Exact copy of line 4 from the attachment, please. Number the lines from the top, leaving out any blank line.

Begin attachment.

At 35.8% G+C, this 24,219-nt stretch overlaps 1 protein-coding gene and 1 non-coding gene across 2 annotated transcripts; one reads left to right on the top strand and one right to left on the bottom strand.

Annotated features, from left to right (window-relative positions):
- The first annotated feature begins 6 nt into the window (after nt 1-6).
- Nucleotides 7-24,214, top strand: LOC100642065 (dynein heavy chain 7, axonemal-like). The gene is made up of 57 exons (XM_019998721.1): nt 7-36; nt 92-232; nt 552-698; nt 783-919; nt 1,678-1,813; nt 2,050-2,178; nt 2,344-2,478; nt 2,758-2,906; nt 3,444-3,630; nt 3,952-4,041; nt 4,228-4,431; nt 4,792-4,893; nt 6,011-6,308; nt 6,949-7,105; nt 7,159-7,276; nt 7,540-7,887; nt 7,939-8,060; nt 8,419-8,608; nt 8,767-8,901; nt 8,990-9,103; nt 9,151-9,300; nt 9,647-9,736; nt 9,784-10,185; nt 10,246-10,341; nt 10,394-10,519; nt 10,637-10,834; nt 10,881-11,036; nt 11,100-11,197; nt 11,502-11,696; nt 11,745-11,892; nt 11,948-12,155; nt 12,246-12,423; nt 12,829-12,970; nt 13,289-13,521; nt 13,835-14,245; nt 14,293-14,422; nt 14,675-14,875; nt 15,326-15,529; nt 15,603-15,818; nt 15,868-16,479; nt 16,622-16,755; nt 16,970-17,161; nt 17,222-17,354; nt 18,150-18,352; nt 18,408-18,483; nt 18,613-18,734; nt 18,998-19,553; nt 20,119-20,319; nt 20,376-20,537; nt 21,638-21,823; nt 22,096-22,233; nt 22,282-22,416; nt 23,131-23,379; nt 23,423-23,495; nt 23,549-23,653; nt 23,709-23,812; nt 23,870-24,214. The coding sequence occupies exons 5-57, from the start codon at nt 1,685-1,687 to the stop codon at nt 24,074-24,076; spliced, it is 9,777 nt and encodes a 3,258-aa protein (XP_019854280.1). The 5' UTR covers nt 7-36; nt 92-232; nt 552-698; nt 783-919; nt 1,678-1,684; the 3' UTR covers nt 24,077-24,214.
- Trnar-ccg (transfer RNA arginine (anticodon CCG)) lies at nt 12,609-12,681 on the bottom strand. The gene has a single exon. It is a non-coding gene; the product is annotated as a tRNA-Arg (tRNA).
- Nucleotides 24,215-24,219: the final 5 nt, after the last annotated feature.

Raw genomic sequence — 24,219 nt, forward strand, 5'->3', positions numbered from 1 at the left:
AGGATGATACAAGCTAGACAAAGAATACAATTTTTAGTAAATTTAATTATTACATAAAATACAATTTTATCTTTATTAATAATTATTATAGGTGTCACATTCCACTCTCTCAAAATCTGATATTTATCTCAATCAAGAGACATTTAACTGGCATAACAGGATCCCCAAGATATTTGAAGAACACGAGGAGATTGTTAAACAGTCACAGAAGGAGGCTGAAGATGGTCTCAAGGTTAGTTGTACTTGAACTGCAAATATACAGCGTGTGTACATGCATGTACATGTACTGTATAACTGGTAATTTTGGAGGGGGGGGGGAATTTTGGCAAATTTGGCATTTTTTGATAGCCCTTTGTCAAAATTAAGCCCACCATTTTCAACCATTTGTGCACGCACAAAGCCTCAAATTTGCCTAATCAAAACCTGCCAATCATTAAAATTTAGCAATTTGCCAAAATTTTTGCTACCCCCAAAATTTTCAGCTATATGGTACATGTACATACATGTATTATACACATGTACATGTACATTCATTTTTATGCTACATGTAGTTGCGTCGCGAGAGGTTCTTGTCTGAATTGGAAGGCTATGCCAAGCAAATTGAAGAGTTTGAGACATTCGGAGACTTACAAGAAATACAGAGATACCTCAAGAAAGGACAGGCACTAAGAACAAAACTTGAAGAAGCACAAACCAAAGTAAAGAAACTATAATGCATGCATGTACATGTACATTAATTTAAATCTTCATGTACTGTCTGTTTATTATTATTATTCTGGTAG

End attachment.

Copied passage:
- Nucleotides 7-24,214, top strand: LOC100642065 (dynein heavy chain 7, axonemal-like). The gene is made up of 57 exons (XM_019998721.1): nt 7-36; nt 92-232; nt 552-698; nt 783-919; nt 1,678-1,813; nt 2,050-2,178; nt 2,344-2,478; nt 2,758-2,906; nt 3,444-3,630; nt 3,952-4,041; nt 4,228-4,431; nt 4,792-4,893; nt 6,011-6,308; nt 6,949-7,105; nt 7,159-7,276; nt 7,540-7,887; nt 7,939-8,060; nt 8,419-8,608; nt 8,767-8,901; nt 8,990-9,103; nt 9,151-9,300; nt 9,647-9,736; nt 9,784-10,185; nt 10,246-10,341; nt 10,394-10,519; nt 10,637-10,834; nt 10,881-11,036; nt 11,100-11,197; nt 11,502-11,696; nt 11,745-11,892; nt 11,948-12,155; nt 12,246-12,423; nt 12,829-12,970; nt 13,289-13,521; nt 13,835-14,245; nt 14,293-14,422; nt 14,675-14,875; nt 15,326-15,529; nt 15,603-15,818; nt 15,868-16,479; nt 16,622-16,755; nt 16,970-17,161; nt 17,222-17,354; nt 18,150-18,352; nt 18,408-18,483; nt 18,613-18,734; nt 18,998-19,553; nt 20,119-20,319; nt 20,376-20,537; nt 21,638-21,823; nt 22,096-22,233; nt 22,282-22,416; nt 23,131-23,379; nt 23,423-23,495; nt 23,549-23,653; nt 23,709-23,812; nt 23,870-24,214. The coding sequence occupies exons 5-57, from the start codon at nt 1,685-1,687 to the stop codon at nt 24,074-24,076; spliced, it is 9,777 nt and encodes a 3,258-aa protein (XP_019854280.1). The 5' UTR covers nt 7-36; nt 92-232; nt 552-698; nt 783-919; nt 1,678-1,684; the 3' UTR covers nt 24,077-24,214.